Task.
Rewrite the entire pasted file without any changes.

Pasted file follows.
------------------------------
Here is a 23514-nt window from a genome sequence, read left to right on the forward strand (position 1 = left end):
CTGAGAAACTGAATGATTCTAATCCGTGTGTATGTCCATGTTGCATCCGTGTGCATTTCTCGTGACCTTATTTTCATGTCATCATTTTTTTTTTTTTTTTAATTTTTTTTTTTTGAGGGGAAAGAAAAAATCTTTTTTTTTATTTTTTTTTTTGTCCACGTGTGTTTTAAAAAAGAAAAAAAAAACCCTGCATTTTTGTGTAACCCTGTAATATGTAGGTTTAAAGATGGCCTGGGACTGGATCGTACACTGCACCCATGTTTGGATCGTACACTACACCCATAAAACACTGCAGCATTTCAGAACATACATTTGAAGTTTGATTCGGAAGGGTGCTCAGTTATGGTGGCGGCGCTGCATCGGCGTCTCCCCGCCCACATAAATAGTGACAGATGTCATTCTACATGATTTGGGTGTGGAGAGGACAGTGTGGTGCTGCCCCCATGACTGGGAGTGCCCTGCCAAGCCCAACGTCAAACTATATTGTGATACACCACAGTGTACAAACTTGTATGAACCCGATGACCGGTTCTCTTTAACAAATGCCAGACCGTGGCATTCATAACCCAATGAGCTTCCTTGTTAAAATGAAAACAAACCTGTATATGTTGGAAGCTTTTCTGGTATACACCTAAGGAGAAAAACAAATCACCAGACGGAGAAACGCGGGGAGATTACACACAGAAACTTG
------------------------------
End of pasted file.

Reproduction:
Here is a 23514-nt window from a genome sequence, read left to right on the forward strand (position 1 = left end):
CTGAGAAACTGAATGATTCTAATCCGTGTGTATGTCCATGTTGCATCCGTGTGCATTTCTCGTGACCTTATTTTCATGTCATCATTTTTTTTTTTTTTTTAATTTTTTTTTTTTGAGGGGAAAGAAAAAATCTTTTTTTTTATTTTTTTTTTTGTCCACGTGTGTTTTAAAAAAGAAAAAAAAAACCCTGCATTTTTGTGTAACCCTGTAATATGTAGGTTTAAAGATGGCCTGGGACTGGATCGTACACTGCACCCATGTTTGGATCGTACACTACACCCATAAAACACTGCAGCATTTCAGAACATACATTTGAAGTTTGATTCGGAAGGGTGCTCAGTTATGGTGGCGGCGCTGCATCGGCGTCTCCCCGCCCACATAAATAGTGACAGATGTCATTCTACATGATTTGGGTGTGGAGAGGACAGTGTGGTGCTGCCCCCATGACTGGGAGTGCCCTGCCAAGCCCAACGTCAAACTATATTGTGATACACCACAGTGTACAAACTTGTATGAACCCGATGACCGGTTCTCTTTAACAAATGCCAGACCGTGGCATTCATAACCCAATGAGCTTCCTTGTTAAAATGAAAACAAACCTGTATATGTTGGAAGCTTTTCTGGTATACACCTAAGGAGAAAAACAAATCACCAGACGGAGAAACGCGGGGAGATTACACACAGAAACTTG